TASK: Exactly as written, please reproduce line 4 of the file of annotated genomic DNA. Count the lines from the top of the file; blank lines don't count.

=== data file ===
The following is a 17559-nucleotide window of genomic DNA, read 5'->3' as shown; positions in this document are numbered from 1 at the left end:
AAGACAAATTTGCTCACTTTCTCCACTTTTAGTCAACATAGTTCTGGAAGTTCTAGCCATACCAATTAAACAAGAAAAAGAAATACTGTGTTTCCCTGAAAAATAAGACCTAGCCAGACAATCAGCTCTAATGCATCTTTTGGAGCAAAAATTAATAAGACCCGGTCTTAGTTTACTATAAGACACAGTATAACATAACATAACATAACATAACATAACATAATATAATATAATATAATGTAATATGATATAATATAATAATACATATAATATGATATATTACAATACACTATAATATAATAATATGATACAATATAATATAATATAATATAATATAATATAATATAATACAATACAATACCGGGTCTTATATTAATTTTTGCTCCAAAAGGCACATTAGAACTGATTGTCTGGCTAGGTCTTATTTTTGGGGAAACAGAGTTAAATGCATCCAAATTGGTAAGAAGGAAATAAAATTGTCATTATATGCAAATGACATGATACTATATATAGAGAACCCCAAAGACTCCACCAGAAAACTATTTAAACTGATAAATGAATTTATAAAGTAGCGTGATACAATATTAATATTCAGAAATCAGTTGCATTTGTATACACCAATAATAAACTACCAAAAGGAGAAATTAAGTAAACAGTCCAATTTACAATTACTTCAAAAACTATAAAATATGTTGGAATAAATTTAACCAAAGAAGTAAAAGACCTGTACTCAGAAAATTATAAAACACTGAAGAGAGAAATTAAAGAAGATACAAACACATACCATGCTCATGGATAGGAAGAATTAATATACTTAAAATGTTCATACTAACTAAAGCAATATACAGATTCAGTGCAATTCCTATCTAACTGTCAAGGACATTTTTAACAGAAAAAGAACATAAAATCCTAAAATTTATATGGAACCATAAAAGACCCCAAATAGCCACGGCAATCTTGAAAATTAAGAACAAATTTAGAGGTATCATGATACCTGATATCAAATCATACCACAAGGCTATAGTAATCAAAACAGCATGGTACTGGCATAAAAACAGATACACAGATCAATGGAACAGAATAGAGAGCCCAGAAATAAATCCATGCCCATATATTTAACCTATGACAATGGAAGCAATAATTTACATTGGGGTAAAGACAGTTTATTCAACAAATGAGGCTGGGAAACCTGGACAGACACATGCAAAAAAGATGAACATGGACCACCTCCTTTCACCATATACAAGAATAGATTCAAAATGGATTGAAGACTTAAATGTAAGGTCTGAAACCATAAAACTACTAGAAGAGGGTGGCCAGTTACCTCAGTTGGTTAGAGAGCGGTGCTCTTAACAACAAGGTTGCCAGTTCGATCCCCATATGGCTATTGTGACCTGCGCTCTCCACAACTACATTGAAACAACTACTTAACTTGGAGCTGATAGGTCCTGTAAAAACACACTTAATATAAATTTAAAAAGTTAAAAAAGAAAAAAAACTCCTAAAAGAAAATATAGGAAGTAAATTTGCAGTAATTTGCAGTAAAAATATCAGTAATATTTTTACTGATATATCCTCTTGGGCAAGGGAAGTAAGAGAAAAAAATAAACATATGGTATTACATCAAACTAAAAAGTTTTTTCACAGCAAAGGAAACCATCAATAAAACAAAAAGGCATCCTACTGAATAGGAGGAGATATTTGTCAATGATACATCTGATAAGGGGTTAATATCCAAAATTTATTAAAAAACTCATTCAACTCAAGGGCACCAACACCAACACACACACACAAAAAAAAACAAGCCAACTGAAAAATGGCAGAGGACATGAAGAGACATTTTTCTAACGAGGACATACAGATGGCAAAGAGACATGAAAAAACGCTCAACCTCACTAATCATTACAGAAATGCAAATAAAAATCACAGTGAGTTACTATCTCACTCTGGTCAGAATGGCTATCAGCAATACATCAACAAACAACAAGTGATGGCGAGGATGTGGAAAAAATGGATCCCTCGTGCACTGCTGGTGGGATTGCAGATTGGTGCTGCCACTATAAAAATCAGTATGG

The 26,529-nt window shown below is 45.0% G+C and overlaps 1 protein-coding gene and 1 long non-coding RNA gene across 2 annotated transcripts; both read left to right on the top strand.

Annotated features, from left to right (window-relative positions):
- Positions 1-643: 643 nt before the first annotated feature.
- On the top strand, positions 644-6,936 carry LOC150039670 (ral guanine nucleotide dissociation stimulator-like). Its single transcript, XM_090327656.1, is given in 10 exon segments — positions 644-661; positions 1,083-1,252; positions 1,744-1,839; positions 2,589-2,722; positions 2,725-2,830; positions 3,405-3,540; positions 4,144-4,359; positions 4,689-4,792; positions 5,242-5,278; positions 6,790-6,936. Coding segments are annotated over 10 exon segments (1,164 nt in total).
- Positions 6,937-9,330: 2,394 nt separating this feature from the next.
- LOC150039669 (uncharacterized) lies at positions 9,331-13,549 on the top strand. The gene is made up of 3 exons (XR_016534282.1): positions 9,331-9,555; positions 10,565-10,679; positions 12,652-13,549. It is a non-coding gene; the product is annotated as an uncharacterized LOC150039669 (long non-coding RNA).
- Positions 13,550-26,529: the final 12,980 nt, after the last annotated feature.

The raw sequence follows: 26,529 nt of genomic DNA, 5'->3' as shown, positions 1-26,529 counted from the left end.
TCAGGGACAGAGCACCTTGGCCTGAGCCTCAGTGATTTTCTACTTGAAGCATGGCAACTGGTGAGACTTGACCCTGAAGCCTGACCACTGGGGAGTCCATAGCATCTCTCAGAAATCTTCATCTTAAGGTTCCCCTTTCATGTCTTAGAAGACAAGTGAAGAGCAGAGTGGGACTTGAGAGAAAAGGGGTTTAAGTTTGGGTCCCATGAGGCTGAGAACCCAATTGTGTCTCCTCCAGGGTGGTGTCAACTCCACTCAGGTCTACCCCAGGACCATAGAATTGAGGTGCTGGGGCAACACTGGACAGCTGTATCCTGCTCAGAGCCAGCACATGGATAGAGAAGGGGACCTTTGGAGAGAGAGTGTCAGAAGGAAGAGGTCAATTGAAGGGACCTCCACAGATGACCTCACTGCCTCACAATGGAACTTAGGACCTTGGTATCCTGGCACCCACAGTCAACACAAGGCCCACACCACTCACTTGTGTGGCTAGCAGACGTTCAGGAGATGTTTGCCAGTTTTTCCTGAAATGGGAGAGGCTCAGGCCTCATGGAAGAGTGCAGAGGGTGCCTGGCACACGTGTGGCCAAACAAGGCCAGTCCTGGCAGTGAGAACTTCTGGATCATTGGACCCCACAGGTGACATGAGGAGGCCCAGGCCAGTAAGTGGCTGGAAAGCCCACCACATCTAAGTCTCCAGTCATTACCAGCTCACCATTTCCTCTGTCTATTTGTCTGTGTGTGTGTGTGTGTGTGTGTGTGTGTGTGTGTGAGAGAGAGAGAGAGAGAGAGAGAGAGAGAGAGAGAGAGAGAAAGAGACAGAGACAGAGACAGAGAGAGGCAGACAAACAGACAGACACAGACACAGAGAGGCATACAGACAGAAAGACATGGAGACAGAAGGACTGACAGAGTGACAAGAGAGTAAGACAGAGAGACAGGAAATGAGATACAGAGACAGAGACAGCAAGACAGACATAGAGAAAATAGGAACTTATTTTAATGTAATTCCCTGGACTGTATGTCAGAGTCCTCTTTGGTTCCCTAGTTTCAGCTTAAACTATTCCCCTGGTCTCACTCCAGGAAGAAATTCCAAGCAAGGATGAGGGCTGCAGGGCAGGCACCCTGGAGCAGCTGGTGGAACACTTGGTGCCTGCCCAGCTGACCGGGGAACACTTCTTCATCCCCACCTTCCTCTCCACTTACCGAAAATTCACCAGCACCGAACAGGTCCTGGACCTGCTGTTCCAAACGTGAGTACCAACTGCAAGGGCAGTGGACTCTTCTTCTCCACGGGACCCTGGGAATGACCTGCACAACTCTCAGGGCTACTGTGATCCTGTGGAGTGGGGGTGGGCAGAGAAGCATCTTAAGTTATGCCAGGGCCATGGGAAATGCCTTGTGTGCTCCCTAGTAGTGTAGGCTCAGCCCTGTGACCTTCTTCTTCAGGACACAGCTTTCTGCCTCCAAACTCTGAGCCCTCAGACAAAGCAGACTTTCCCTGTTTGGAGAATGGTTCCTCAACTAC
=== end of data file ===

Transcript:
Annotated features, from left to right (window-relative positions):